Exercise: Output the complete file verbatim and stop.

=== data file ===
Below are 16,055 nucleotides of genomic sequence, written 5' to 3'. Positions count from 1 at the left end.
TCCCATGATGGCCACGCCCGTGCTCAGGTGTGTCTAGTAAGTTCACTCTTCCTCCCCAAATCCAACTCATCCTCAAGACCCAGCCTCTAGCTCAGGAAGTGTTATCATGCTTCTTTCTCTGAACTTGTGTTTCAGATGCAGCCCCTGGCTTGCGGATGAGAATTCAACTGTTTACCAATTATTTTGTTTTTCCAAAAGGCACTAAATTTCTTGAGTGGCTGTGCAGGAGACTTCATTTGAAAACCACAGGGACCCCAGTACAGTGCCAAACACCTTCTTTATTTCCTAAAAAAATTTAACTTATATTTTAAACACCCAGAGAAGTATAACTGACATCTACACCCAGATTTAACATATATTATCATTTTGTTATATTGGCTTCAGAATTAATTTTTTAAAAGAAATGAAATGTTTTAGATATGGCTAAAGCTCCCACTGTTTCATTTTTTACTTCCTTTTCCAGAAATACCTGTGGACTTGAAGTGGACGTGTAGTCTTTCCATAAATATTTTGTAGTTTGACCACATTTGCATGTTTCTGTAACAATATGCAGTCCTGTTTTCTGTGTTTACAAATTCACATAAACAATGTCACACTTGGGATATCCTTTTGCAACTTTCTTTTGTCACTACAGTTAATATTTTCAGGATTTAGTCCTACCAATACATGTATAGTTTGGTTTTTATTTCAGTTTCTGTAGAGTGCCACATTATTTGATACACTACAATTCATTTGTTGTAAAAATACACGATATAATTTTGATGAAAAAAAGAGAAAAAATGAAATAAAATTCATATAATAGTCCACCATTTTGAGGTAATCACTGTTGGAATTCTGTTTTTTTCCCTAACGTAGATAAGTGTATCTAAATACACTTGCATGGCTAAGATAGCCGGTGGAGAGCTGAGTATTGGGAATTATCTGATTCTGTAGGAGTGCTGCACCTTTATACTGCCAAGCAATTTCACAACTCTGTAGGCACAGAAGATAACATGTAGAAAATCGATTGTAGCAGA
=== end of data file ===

Below are 16,055 nucleotides of genomic sequence, written 5' to 3'. Positions count from 1 at the left end.
TCCCATGATGGCCACGCCCGTGCTCAGGTGTGTCTAGTAAGTTCACTCTTCCTCCCCAAATCCAACTCATCCTCAAGACCCAGCCTCTAGCTCAGGAAGTGTTATCATGCTTCTTTCTCTGAACTTGTGTTTCAGATGCAGCCCCTGGCTTGCGGATGAGAATTCAACTGTTTACCAATTATTTTGTTTTTCCAAAAGGCACTAAATTTCTTGAGTGGCTGTGCAGGAGACTTCATTTGAAAACCACAGGGACCCCAGTACAGTGCCAAACACCTTCTTTATTTCCTAAAAAAATTTAACTTATATTTTAAACACCCAGAGAAGTATAACTGACATCTACACCCAGATTTAACATATATTATCATTTTGTTATATTGGCTTCAGAATTAATTTTTTAAAAGAAATGAAATGTTTTAGATATGGCTAAAGCTCCCACTGTTTCATTTTTTACTTCCTTTTCCAGAAATACCTGTGGACTTGAAGTGGACGTGTAGTCTTTCCATAAATATTTTGTAGTTTGACCACATTTGCATGTTTCTGTAACAATATGCAGTCCTGTTTTCTGTGTTTACAAATTCACATAAACAATGTCACACTTGGGATATCCTTTTGCAACTTTCTTTTGTCACTACAGTTAATATTTTCAGGATTTAGTCCTACCAATACATGTATAGTTTGGTTTTTATTTCAGTTTCTGTAGAGTGCCACATTATTTGATACACTACAATTCATTTGTTGTAAAAATACACGATATAATTTTGATGAAAAAAAGAGAAAAAATGAAATAAAATTCATATAATAGTCCACCATTTTGAGGTAATCACTGTTGGAATTCTGTTTTTTTCCCTAACGTAGATAAGTGTATCTAAATACACTTGCATGGCTAAGATAGCCGGTGGAGAGCTGAGTATTGGGAATTATCTGATTCTGTAGGAGTGCTGCACCTTTATACTGCCAAGCAATTTCACAACTCTGTAGGCACAGAAGATAACATGTAGAAAATCGATTGTAGCAGA